There’s nothing better than a good review — unless it happens to be from a fellow writer. To win the respect of someone who knows how much work it is to write a book, and the sweat that goes on behind the scenes, is just about perfection! That’s why we are particularly pleased with this review of The Fairest Portion of the Globe from Roundup, the publication of the Western Writers of America. (And if you like the fiction or non-fiction of the West, I highly recommend you check this group out. The review section of the magazine alone will greatly expand your horizons.)
Conspiracy, revolution, betrayal, adventure. This huge historical novel has it all, with even a little romance included. Set in 1793, the American Revolution would seem to be over, while the French are fighting their own battles. However, the Louisiana Territory, under control of the Spanish, is a bone of contention between all factions.
In a story that pits many of the big names of the day against each other, the reader is treated to a political thriller with a cast of characters that includes Meriwether Lewis, William Clark and his brother George Rogers Clark, James Wilkinson, the highest placed traitor in American history, Thomas Jefferson, botanist Andre Michaux, and, most importantly, Citizen Edmond Genet, who seeks political asylum in America. An incendiary personality, within a short time Genet manages to provoke Great Britain and Spain, weaken the new American government, and nearly cause another war. Basely closely on known facts, you may never look at America’s early years in the same way.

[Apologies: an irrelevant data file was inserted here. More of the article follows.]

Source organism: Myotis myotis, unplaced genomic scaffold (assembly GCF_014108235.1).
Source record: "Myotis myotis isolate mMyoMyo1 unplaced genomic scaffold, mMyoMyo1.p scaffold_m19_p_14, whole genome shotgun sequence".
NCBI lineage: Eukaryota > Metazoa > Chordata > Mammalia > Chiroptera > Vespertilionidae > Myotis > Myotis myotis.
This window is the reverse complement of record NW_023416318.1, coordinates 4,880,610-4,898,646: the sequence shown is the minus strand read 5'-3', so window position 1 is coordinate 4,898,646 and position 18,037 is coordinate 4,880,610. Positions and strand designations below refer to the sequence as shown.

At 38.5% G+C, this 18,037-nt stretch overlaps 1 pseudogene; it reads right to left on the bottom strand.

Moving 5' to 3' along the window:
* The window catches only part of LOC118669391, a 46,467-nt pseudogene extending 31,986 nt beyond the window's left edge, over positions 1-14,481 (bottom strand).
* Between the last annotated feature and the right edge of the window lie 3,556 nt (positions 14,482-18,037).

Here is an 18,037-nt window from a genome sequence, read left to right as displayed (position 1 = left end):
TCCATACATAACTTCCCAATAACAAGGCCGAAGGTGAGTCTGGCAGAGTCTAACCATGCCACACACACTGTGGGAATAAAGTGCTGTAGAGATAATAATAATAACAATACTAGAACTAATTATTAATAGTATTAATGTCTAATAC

Written by a team of sisters, Mary Clare and Liz Clare, under the name of Frances Hunter, the book is a masterpiece of research and writing. Everyday minutiae abounds. Who knew the French carried such influence in the states that Americans greeted each other with the honorific “citizen”?